Honestly, I am not sure in many ways where my creative process begins because it never ends. While I do not have an abundance of physical energy (never have) I do have an abundance of mental energy. About the only time I stop processing is in meditation or ritual, and ritual is a very creative act within itself.
PW—What made you choose the path of “artist” as a career path? What was the first creative spark that set you off down this path?
AF- Although I always felt I would become an artist, life is what happens when you are making plans. My real career, although unpaid, is as a priestess. As far as the first creative spark, all I can think of is story of Ma Lein and the Magic Brush. There is some part of me that still feels I can bring my creations magically to life as the boy did with his brush; on some level, I do feel I accomplish that. Take the painting of Artemis for example, I had to connect with deity to paint her, and so that essence of Her, and part of myself went into that painting. She doesn’t feel ‘flat’ to me. In the Goddess with Fruit Panel, you will notice that her eyes are glowing in one of the pictures – something special happened with that painting as well.
PW—Is the path of “artist” your day job? What other ways do you use to support your mission in life?
AF-- I am rebuilding my life and career. My store failed with the recession, which I had chosen to do to free myself of the corporate world. I was so tired of living in the broom closet on any level – we shouldn’t have to do it. So since the economy is terrible, so are my chances of getting back into graphic design in a corporate setting, and I am getting older. I am just starting to paint again after twenty years, and I am hoping this, and my writing will be my ticket to a new career. Although I do not have a teaching degree I can indeed teach art in a way where the student truly improves. I am happy to do commissions and graphics upon request and I am rather efficient since I was doing this in the corporate world for so long. I am good at making my customers happy and giving them what they want. This isn’t something that all artists can do. It’s hard, but I have learned how to detach from my work.
PW--What has been your favorite “artistic moment” in your life so far?
AF— The painting of Artemis is a personal best for so many reasons, and yet I still see flaws, and know I will do the next painting a little bit better. The composition completely works. I surprised myself that I have grown as an artist while doing design and production work, and I am not sure how.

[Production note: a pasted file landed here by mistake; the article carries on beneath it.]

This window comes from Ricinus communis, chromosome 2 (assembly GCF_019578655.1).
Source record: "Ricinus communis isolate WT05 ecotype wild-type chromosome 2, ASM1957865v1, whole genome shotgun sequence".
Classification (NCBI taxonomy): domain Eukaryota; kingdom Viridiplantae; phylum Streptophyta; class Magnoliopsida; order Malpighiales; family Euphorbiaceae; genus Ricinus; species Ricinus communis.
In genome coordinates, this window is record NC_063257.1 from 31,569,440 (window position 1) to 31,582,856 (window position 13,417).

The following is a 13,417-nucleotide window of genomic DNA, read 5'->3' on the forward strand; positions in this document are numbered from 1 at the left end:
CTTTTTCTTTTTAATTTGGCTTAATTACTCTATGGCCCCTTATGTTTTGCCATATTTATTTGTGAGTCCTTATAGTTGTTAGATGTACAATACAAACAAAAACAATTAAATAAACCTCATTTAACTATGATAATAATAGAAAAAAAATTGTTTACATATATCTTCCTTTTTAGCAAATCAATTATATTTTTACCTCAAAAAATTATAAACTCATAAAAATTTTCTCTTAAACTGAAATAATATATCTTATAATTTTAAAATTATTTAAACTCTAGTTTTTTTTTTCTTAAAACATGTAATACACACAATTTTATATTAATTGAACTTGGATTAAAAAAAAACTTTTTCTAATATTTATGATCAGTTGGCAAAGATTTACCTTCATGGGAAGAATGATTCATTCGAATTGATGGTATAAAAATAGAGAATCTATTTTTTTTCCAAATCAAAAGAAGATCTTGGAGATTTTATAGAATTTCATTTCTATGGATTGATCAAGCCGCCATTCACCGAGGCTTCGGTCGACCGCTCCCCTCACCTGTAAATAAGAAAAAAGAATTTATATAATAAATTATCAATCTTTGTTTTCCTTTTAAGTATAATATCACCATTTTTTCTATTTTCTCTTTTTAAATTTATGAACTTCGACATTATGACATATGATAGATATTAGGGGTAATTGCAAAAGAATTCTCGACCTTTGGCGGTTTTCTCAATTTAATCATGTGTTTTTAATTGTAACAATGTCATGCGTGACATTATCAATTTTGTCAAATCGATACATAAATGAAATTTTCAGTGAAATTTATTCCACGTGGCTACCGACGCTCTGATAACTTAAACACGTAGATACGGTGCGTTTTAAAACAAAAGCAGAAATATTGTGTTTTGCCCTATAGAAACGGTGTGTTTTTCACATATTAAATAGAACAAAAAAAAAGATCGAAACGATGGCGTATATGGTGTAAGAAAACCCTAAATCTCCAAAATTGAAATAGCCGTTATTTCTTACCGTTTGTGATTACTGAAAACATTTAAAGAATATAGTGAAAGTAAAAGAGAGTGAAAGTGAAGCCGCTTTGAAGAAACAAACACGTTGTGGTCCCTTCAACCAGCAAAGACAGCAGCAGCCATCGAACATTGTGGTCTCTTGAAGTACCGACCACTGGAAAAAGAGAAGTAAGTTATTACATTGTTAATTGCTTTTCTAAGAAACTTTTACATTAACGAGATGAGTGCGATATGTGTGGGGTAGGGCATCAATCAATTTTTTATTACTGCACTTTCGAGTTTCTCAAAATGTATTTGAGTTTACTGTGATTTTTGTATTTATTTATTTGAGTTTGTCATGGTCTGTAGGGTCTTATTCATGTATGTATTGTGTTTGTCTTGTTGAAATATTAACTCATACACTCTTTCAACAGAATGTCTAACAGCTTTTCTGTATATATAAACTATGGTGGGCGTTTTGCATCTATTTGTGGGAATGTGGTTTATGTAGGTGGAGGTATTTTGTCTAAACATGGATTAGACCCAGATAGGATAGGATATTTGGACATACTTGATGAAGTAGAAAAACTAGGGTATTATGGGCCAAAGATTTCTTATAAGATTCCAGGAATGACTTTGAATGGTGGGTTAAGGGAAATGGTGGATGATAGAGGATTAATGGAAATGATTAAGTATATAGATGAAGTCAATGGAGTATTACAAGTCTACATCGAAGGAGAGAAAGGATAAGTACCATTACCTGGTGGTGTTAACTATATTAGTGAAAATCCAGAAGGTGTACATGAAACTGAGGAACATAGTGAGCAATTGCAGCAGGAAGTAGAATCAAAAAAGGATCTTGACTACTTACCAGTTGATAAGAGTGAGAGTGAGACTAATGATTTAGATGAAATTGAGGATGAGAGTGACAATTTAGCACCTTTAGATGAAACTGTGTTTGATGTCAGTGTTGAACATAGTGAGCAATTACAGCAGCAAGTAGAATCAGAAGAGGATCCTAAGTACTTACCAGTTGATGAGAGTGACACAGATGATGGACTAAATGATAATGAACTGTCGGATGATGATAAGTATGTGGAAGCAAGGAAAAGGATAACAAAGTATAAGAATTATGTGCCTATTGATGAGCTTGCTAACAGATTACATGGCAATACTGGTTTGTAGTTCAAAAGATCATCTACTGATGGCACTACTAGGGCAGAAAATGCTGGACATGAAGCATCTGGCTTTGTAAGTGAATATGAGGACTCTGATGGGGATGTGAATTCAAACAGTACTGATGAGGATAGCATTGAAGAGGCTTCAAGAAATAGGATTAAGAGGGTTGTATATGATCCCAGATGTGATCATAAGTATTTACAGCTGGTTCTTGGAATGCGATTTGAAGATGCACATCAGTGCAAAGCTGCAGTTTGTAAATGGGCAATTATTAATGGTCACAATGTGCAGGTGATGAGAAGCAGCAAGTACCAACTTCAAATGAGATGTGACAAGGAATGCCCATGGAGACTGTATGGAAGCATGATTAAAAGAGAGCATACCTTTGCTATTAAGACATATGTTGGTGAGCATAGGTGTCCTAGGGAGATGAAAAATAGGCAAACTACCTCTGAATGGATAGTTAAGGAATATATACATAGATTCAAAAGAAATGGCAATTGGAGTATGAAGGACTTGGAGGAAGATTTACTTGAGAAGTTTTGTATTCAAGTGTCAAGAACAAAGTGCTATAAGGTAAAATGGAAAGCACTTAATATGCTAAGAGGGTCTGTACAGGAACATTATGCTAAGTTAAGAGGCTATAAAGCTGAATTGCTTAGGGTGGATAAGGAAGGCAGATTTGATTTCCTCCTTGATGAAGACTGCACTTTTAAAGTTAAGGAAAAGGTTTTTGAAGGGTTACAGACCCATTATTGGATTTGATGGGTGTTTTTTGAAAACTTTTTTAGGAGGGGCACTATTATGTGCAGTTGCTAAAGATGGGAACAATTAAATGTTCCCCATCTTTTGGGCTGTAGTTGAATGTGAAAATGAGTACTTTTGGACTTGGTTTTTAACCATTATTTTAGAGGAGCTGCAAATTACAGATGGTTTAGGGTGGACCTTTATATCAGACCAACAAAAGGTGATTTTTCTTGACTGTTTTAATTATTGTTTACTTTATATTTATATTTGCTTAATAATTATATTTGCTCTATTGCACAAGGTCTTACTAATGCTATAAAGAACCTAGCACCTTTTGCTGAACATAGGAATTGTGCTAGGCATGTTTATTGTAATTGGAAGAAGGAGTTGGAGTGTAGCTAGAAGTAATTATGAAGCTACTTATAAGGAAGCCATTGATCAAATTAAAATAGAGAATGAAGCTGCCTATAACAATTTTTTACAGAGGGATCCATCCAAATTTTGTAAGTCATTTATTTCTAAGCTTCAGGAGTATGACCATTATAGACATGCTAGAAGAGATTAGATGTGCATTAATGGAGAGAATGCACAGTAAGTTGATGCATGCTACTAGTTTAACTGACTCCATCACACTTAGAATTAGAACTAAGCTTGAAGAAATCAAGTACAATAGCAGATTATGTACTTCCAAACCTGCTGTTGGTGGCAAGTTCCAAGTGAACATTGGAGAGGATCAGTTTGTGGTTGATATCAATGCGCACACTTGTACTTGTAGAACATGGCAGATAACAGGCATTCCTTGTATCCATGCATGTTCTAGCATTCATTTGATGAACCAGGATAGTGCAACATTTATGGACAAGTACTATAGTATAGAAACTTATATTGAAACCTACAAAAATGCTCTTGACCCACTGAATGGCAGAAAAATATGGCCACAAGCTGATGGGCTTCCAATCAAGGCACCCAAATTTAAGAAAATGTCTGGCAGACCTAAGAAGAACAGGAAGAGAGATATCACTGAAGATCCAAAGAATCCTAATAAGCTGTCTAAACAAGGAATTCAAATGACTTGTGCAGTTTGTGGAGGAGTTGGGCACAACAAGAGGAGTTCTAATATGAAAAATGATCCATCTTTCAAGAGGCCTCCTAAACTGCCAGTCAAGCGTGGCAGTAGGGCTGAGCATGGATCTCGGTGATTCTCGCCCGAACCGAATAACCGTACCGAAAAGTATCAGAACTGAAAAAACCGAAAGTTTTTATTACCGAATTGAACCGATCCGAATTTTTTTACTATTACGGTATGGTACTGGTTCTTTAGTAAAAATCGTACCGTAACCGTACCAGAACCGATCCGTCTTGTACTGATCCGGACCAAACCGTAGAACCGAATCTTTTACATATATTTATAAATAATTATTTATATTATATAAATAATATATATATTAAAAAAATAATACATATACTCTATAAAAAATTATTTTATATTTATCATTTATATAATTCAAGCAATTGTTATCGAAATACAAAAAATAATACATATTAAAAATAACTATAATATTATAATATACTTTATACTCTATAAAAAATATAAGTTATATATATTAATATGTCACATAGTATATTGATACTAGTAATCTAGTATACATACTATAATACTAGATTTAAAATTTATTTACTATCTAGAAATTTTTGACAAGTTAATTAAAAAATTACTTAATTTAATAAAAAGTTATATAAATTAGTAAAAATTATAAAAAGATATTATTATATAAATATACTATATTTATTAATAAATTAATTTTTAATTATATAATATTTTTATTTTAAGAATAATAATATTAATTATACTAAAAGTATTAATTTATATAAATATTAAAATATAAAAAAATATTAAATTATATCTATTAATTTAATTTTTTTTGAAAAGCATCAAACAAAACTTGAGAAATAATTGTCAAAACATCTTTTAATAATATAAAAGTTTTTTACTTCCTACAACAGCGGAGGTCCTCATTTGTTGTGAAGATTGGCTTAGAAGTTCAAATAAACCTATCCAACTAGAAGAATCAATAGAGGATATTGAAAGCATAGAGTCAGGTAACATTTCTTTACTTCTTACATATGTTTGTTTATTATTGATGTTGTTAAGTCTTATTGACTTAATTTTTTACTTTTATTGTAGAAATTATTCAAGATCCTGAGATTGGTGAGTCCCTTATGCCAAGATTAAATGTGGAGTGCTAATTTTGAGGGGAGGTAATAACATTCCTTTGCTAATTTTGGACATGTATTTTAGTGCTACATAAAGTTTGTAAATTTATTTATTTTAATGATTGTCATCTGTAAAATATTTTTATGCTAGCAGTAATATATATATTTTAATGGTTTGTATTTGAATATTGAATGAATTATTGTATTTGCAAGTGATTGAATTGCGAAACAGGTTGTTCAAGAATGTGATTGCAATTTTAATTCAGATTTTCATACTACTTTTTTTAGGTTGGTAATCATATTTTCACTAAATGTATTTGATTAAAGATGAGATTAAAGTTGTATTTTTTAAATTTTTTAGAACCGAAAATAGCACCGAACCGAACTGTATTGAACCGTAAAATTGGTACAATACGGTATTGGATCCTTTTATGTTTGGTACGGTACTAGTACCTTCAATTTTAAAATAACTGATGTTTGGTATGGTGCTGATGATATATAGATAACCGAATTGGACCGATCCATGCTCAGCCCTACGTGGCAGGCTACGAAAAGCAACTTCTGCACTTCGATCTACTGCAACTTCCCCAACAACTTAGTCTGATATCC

PW—Do you have any personal favorite or favorites among your artwork?
AF— My more recent artwork, my photos (which are also something of an addiction), and my almost life size ‘snow unicorn’ sculpture I created when I was still in high school. To me, the computer graphics and illustrations are always missing that magical spark only the human hand can create.
PW—What has been your favorite moment in life so far? When? Where? Why?
AF—That’s an interesting question. I believe I have many moments and not a single one. For me it’s an odd question because my life is more than a little surreal as I live between the worlds more often than not. So rather than answer that question directly, I am going to give the readers some advice. The Gods, your ancestors, and the world of spirit, are always listening. Always watching. Speak, and the universe will find a way to answer. When it answers, those are my favorite moments; they are filled with beauty, Mystery, and worth living for.
PW-- Tell us about your Pagan path. When did you first know you were Pagan? How would you describe your spiritual path now? Has it changed over the years? What is your path at this time?
AF—I could write a book on that, but I will try to keep it simple.
I follow ‘The Path’ because in reality that is the only path there is, it’s our own perceptions and interpretations that make it different. There is an old Welsh saying that “All rivers flow to the ocean,” and so it is with religion. But ‘The Path’ will remain, unchanged, like a mountain that looked down and seen it’s species, inhabitants and cultures come and go over the millennia. It’s there to be climbed or not, it’s our choice. For me, Paganism is the way I choose to get there.